With the case in this posture, however, it is not for me to resolve definitively the validity of applicants' legal claims. Rather, the only issue now ripe for decision is whether the stay ordered by the Court of Appeals should be vacated. There is, to be sure, no doubt that I have the power, as a single Circuit Justice, to dissolve the stay. See Meredith v. Fair, 83 S.Ct. 10, 9 L.Ed.2d 43 (1962) (Black, J., Circuit Justice); 28 U.S.C. §§ 1651, 2101(f). But, at the same time, the cases make clear that this power should be exercised with the greatest of caution, and should be reserved for exceptional circumstances. Cf. Aberdeen & Rockfish R. Co. v. SCRAP, 409 U.S. 1207, 1218 (1972) (BURGER, C.J., Circuit Justice).

Unfortunately, once these broad propositions are recognized, the prior cases offer little assistance in resolving this issue, which is largely sui generis. There are, of course, many cases suggesting that a Circuit Justice should "balance the equities" when ruling on stay applications,

Page 1309

and determine on which side the risk of irreparable injury weighs most heavily. See, e.g., Long Beach Federal Sav. & Loan Assn. v. Federal Home Loan Bank, 76 S.Ct. 32, 100 L.Ed. 1517 (1955) (DOUGLAS, J., Circuit Justice); Board of Education v. Taylor, 82 S.Ct. 10 (1961) (BRENNAN, J., Circuit Justice); Socialist Labor Party v. Rhodes, 89 S.Ct. 3, 21 L.Ed.2d 72 (1968) (STEWART, J., Circuit Justice).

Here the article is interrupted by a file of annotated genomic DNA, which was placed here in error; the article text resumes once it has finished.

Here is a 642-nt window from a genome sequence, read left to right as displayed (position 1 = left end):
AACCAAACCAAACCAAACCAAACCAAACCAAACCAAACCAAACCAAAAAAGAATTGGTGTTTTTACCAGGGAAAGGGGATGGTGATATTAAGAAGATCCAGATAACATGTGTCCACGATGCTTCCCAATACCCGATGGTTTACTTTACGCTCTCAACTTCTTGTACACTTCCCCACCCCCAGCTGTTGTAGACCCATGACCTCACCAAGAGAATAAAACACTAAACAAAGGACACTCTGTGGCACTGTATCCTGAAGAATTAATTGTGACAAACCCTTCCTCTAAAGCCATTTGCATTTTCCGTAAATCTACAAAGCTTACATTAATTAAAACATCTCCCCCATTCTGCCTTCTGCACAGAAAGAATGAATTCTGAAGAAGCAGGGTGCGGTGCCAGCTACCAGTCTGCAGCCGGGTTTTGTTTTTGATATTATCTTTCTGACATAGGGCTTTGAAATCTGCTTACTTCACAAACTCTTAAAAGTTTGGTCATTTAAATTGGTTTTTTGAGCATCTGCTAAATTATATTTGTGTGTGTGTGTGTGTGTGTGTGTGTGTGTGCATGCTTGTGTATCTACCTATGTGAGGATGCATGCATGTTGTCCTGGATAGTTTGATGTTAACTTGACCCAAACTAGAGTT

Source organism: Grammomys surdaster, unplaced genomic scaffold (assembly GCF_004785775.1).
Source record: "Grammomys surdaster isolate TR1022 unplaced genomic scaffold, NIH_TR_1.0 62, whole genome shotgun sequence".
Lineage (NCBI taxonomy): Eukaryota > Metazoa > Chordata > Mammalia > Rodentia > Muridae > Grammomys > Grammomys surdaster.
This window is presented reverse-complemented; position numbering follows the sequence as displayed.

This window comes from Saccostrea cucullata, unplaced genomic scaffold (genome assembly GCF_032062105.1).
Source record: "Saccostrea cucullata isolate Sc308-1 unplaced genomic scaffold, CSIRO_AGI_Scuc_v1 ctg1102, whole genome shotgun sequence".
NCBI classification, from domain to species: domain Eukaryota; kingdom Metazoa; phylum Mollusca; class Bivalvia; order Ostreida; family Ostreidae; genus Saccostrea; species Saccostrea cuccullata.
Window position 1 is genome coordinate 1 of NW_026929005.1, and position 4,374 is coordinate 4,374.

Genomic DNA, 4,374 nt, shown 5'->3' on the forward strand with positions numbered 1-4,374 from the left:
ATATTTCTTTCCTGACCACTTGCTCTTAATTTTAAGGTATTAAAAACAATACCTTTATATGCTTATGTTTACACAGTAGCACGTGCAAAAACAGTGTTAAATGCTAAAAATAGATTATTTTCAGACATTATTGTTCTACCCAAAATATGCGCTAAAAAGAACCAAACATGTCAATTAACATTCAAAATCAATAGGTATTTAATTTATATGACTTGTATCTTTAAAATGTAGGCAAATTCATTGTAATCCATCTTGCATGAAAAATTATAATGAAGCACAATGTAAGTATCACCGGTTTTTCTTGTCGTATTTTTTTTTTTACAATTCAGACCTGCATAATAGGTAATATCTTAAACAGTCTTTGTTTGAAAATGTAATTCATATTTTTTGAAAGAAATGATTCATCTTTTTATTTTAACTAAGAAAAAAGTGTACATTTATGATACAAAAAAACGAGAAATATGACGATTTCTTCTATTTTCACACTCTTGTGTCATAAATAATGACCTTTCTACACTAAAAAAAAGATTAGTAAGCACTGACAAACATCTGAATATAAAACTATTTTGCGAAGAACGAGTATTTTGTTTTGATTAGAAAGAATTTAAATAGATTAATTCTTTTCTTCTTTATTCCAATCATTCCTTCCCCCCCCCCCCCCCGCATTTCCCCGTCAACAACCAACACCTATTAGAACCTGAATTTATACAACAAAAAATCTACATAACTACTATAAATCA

But, in this case, the problems inherent in attempting to strike an equitable [94 S.Ct. 5] balance between the parties are virtually insurmountable. On the one hand, applicants assert that, if the stay is not vacated, the lives of thousands of Americans and Cambodians will be endangered by the Executive's arguably unconstitutional conduct. Applicants argue, not implausibly, that, if the stay is not vacated, American pilots will be killed or captured, Cambodian civilians will be made refugees, and the property of innocent bystanders will be destroyed.

Yet, on the other hand, respondents argue that, if the bombing is summarily halted, important foreign policy goals of our Government will be severely hampered. Some may greet with considerable skepticism the claim that vital security interests of our country rest on whether the Air Force is permitted to continue bombing for a few more days, particularly in light of respondents' failure to produce affidavits from any responsible Government official asserting that such irreparable injury will occur.10 But it cannot be denied that the assessment of such injury poses the most sensitive of problems, about which Justices of this Court have little or no information or expertise. While we have undoubted authority to judge

Page 1310

the legality of executive action, we are on treacherous ground indeed when we attempt judgments as to its wisdom or necessity.11

The other standards utilized for determining the propriety of a stay are similarly inconclusive. Opinions by Justices of this Court have frequently stated that lower court decisions should be stayed where it is likely that four Members of this Court would vote to grant a writ of certiorari. See, e.g., Edwards v. New York, 76 S.Ct. 1058, 1 L.Ed.2d 17 (1956) (Harlan, J., Circuit Justice); Appalachian Power Co. v. American Institute of C.P.A., 80 S.Ct. 16, 4 L.Ed.2d 30 (1959) (BRENNAN, J., Circuit Justice); English v. Cunningham, 80 S.Ct. 18, 4 L.Ed.2d 42 (1959) (Frankfurter, J., Circuit Justice). But, to some extent, at least, this standard reflects a desire to maintain the status quo in those cases which the Court is likely to hear on the merits. See, e.g., In re Bart, 82 S.Ct. 675, 7 L.Ed.2d 767 (1962) (Warren, C.J., Circuit Justice); McGee v. Eyman, 83 S.Ct. 230, 9 L.Ed.2d 267 (1962) (DOUGLAS, J., Circuit Justice)....